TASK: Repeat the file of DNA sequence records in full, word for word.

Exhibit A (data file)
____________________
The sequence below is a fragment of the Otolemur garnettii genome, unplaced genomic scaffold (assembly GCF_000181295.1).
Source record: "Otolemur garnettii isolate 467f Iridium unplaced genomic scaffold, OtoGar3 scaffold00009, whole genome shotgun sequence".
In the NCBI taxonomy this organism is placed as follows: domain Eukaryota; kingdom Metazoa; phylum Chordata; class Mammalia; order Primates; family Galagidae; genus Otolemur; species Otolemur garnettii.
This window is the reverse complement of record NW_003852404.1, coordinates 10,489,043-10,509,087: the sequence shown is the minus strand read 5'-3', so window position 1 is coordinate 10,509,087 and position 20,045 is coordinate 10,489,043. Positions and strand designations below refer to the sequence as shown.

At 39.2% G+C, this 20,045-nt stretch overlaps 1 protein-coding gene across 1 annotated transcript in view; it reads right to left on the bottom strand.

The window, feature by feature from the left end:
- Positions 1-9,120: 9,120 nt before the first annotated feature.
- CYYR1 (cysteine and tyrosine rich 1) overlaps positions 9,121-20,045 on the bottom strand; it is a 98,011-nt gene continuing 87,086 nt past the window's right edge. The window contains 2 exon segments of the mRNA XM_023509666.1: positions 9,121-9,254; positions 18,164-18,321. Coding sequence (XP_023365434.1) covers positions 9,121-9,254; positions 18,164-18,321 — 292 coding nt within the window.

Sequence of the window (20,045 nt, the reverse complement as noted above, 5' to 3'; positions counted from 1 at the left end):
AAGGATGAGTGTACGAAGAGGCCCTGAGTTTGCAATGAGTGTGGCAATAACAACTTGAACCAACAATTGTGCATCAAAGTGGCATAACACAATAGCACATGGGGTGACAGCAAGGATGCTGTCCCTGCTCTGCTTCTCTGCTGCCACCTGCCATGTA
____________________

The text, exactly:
The sequence below is a fragment of the Otolemur garnettii genome, unplaced genomic scaffold (assembly GCF_000181295.1).
Source record: "Otolemur garnettii isolate 467f Iridium unplaced genomic scaffold, OtoGar3 scaffold00009, whole genome shotgun sequence".
In the NCBI taxonomy this organism is placed as follows: domain Eukaryota; kingdom Metazoa; phylum Chordata; class Mammalia; order Primates; family Galagidae; genus Otolemur; species Otolemur garnettii.
This window is the reverse complement of record NW_003852404.1, coordinates 10,489,043-10,509,087: the sequence shown is the minus strand read 5'-3', so window position 1 is coordinate 10,509,087 and position 20,045 is coordinate 10,489,043. Positions and strand designations below refer to the sequence as shown.

At 39.2% G+C, this 20,045-nt stretch overlaps 1 protein-coding gene across 1 annotated transcript in view; it reads right to left on the bottom strand.

The window, feature by feature from the left end:
- Positions 1-9,120: 9,120 nt before the first annotated feature.
- CYYR1 (cysteine and tyrosine rich 1) overlaps positions 9,121-20,045 on the bottom strand; it is a 98,011-nt gene continuing 87,086 nt past the window's right edge. The window contains 2 exon segments of the mRNA XM_023509666.1: positions 9,121-9,254; positions 18,164-18,321. Coding sequence (XP_023365434.1) covers positions 9,121-9,254; positions 18,164-18,321 — 292 coding nt within the window.

Sequence of the window (20,045 nt, the reverse complement as noted above, 5' to 3'; positions counted from 1 at the left end):
AAGGATGAGTGTACGAAGAGGCCCTGAGTTTGCAATGAGTGTGGCAATAACAACTTGAACCAACAATTGTGCATCAAAGTGGCATAACACAATAGCACATGGGGTGACAGCAAGGATGCTGTCCCTGCTCTGCTTCTCTGCTGCCACCTGCCATGTA